Earlier in the year I read a statistic that as a book lover really surprised me. I’ve been meaning to write about it for a while. It was the result of a UK Study that found that only half of pre-schoolers are being read to everyday, which is a huge drop from 69% in 2013. As an advocate of children’s reading this statistic makes me sad. Children that are read to are known to better at school, have a greater vocabulary, it helps to develop their imaginations and empathy. It’s also such a great bonding thing you can do with your child, especially as part of their bedtime routine.
I love reading with my children, in fact it’s often the favourite part of my day. Now that my son will often cuddle up with a novel and happily read on his own, he still likes to join me and his younger siblings for a story at bedtime. It’s a cosy thing we all like to do together and on busy days we just choose a shorter book and it takes less than ten minutes.
Collette from We’re Going on an Adventure, who is also a primary school teacher wrote about a similar stat on her blog on her post – Please Just read with your Child – where she shares just how important reading is for your child’s education:
“In my opinion, reading with your child is the single most important thing you can do to help your child at school. “
A powerful statement, but one I agree with. Reading with your children when they are small leads to a love of reading that they can grow themselves and will stay with them for the rest of their lives.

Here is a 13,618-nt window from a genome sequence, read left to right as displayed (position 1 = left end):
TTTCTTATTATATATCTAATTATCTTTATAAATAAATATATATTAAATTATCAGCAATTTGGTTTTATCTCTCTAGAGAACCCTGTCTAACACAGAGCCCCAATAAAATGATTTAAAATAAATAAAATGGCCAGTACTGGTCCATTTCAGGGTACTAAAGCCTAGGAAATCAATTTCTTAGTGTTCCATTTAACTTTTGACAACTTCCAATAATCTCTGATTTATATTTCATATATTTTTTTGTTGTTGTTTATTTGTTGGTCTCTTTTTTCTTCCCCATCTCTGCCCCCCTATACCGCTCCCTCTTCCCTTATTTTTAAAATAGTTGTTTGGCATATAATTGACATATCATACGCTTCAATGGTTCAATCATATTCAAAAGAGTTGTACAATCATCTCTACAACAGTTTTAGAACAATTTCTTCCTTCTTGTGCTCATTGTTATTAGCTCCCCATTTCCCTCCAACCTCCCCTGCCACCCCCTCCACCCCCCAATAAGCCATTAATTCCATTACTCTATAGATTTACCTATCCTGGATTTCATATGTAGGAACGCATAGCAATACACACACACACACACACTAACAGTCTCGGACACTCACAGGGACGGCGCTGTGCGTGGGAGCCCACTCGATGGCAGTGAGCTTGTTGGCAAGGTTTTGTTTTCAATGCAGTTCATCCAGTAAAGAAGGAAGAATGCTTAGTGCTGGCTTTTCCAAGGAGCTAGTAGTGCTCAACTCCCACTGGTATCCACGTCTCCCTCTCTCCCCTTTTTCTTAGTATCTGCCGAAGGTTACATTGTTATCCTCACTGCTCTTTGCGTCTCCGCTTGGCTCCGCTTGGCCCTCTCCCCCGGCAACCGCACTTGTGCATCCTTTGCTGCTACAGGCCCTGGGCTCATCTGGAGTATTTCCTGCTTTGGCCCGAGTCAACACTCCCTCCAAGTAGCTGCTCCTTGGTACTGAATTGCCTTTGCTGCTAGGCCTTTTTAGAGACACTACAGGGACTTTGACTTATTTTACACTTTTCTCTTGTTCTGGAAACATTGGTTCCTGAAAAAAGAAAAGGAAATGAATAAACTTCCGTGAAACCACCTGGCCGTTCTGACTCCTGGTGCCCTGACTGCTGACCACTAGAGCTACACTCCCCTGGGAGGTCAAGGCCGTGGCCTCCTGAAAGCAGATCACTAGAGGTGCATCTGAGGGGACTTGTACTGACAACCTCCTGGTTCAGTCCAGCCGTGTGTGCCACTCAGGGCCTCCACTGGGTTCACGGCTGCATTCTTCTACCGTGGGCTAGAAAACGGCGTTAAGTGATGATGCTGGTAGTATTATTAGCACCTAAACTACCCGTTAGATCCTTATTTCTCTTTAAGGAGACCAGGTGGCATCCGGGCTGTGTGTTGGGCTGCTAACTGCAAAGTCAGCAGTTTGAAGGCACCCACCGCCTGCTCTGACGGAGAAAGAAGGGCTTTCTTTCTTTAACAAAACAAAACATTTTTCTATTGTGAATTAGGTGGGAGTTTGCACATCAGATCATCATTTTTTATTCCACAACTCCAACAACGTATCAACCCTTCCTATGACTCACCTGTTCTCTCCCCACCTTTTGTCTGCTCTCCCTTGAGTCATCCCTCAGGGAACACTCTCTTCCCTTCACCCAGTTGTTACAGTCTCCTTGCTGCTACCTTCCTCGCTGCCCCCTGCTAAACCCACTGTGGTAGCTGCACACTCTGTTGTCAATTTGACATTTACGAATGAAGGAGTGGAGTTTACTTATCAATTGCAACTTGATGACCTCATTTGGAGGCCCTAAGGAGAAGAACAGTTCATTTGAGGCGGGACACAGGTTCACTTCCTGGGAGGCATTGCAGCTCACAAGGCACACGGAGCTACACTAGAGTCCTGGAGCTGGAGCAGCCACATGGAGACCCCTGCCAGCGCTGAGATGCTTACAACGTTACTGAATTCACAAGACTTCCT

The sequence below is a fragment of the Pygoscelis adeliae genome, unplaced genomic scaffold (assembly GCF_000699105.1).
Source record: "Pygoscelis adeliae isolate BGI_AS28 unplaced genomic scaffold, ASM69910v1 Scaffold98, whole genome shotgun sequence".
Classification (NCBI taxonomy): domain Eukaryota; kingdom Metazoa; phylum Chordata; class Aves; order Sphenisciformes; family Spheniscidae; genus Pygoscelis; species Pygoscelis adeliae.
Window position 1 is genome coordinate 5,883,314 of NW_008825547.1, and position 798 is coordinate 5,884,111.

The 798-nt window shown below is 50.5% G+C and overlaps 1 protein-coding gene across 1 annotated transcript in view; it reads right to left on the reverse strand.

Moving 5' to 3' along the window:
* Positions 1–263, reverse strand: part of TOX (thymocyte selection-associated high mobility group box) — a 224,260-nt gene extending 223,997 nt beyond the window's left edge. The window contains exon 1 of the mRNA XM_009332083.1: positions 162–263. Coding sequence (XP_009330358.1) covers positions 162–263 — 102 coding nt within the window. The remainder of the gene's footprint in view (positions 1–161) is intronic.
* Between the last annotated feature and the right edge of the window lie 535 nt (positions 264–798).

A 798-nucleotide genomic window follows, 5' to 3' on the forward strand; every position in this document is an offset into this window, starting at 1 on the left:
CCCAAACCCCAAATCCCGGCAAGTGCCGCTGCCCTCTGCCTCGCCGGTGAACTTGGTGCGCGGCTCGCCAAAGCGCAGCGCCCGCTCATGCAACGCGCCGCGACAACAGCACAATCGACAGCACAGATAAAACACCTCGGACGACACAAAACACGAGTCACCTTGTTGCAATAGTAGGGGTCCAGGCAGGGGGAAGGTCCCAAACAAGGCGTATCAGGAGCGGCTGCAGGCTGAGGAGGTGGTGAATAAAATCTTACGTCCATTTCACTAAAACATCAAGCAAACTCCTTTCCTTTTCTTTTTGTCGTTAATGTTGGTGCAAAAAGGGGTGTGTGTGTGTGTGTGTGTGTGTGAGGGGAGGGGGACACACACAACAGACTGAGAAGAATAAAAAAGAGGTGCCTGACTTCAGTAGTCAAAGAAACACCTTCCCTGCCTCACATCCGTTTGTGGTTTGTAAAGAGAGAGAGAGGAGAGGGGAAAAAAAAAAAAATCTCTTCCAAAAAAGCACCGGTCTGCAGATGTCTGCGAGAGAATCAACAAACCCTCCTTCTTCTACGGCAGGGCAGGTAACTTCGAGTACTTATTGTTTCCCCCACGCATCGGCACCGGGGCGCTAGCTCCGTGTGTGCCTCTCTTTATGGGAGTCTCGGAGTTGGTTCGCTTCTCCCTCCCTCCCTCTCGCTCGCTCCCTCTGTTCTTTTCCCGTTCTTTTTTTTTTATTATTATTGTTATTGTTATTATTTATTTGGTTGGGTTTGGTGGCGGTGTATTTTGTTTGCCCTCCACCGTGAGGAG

I love Jocelyn from The Reading Residence’s approach when she was asked if she makes her children read:
“Reading in our house is not seen as an ‘educational activity’ or ‘homework’, though of course it’s often both. Reading is what we do, just as we watch TV, listen to music and play. Reading does not live in a separate box to all other normal daily activities. Reading is not a chore, it is not a ‘must-do’, it’s an enjoyable part of life.”
This is exactly how it is in our life, our children see my husband and I read, we engage in reading and books together, there are always books to hand and we go to the library for fun. I also buy books if I see them that I think my children will enjoy to help encourage and excite them about books. My advice would be to always make reading fun from when they’re small and it will always be something they look forward to.
For some tips on how to foster a love of reading in your household, then have a read of Here Come the Girls blog post 5 Ways to Encourage a Love of Reading with some great tips, as well as how to make books come to life with creative craft activities.
If you have a baby and are not sure how to go about introducing books into their lives, Mamma Filz has written a guest post for Book Bairn on the baby books she loved reading to her daughters when they were small. My favourite first books with my babies have been Dear Zoo by Eric Carle and the ever popular Hungry Caterpillar – two books you cannot go wrong with.
What if your children are older and they just don’t want to read? I love author and blogger Nikki Young’s post on how she encouraged her daughter who didn’t like reading at all to read. She shares on how she found an old box of books in her Mum’s loft full of classics that inspired her as child and sat down and read them with her daughter. And that even better it worked.
It’s never too late to introduce books into your children’s lives, to share something with them. If they are older read a chapter book with them, read it together and speculate what’s going on and what’s going to happen next.
If you are one of the 49% of people that don’t manage to read to your child everyday why not make today the day you change? Make it fun, use puppets, funny voices, cuddle up together and I promise you, you won’t regret it.